Is This the End of Hope Solo's U.S. Soccer Career?

She is regarded as the best women’s soccer goalkeeper in the world, but her comments after the U.S. team’s loss to Sweden got her in trouble.

Hope Solo at the Women's World Cup-Final-Japan at United States.

NEWS BRIEF U.S. Soccer suspended goalkeeper Hope Solo on Wednesday for behavior it called “unacceptable” and that does “not meet the standard of conduct we require.” The suspension is for six months, but the organization also ended her contract with the women’s national team, which makes it likely that Solo, who is one of the world’s best goalkeepers, will never play for the U.S. again.

Solo has had several controversial off-field moments—one of which recently led to a 30-day suspension—but Wednesday’s move was punishment for comments she made after Sweden beat the U.S. at the Rio Olympics earlier this month. Sweden eliminated the U.S., and did so by playing a conservative game, which prompted Solo to call them “a bunch of cowards.”

The general counsel for the women’s team, Rich Nichols, said it will appeal the suspension and termination, and called the punishment “unprecedented, disproportionate, and a violation of Ms. Solo’s First Amendment Rights.”

Solo responded with this:

Last year, Solo was banned from the team after her husband, ex-NFL tight end Jerramy Stevens, was arrested and charged with drunken-driving while he and Solo were in a team van. The year before that, Solo was arrested and charged with assaulting two family members. Until Wednesday, the U.S. team seemed to take her behavior in stride because of how well she played.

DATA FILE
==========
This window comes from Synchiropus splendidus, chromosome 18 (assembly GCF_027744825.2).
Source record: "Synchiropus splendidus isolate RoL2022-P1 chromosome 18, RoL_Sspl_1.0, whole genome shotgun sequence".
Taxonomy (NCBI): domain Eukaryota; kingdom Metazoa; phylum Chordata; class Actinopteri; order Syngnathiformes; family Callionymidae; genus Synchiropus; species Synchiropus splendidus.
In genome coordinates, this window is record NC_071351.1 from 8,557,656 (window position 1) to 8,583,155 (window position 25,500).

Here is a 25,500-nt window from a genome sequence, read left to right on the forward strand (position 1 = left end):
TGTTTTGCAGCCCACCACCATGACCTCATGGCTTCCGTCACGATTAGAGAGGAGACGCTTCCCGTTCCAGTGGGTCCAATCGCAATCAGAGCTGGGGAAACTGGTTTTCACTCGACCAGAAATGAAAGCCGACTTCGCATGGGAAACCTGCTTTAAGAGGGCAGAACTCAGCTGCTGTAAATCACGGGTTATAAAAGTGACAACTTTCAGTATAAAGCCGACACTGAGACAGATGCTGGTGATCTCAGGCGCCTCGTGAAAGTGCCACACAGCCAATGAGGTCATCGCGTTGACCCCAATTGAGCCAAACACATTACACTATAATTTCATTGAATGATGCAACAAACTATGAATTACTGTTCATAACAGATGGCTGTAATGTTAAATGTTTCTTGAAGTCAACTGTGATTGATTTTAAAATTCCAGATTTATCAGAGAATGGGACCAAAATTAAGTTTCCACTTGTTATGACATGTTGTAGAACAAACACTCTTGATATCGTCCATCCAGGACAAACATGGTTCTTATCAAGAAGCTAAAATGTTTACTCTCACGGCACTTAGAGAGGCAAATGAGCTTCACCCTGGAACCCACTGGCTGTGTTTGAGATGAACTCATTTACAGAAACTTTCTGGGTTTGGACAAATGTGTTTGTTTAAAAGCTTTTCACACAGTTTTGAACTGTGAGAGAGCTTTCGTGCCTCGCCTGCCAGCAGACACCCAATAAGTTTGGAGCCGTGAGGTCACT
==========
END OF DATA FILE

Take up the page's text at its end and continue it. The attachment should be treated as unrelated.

Solo, 35, has started for the U.S. team for more than a decade. She’s played in the past three World Cups, and was named outstanding goalkeeper in the past two. She is considered to be the best female goalkeeper in the world. Her suspension would end February 2017. The women’s team has two matches in that time, and it’s unclear who would replace her during those games (The New York Times speculated it may be Alyssa Naeher, the backup keeper at the Olympics, or Ashlyn Harris, who made the World Cup team last year). But with the termination of Solo’s contract, it could mean she will never play for the U.S. women’s team again. If that’s true, she would still be eligible to play for her club team, the Seattle Reign.

In its statement, U.S. Soccer said: “Taking into consideration the past incidents involving Hope, as well as the private conversations we’ve had requiring her to conduct herself in a manner befitting a U.S. National Team member, U.S. Soccer determined this is the appropriate disciplinary action.”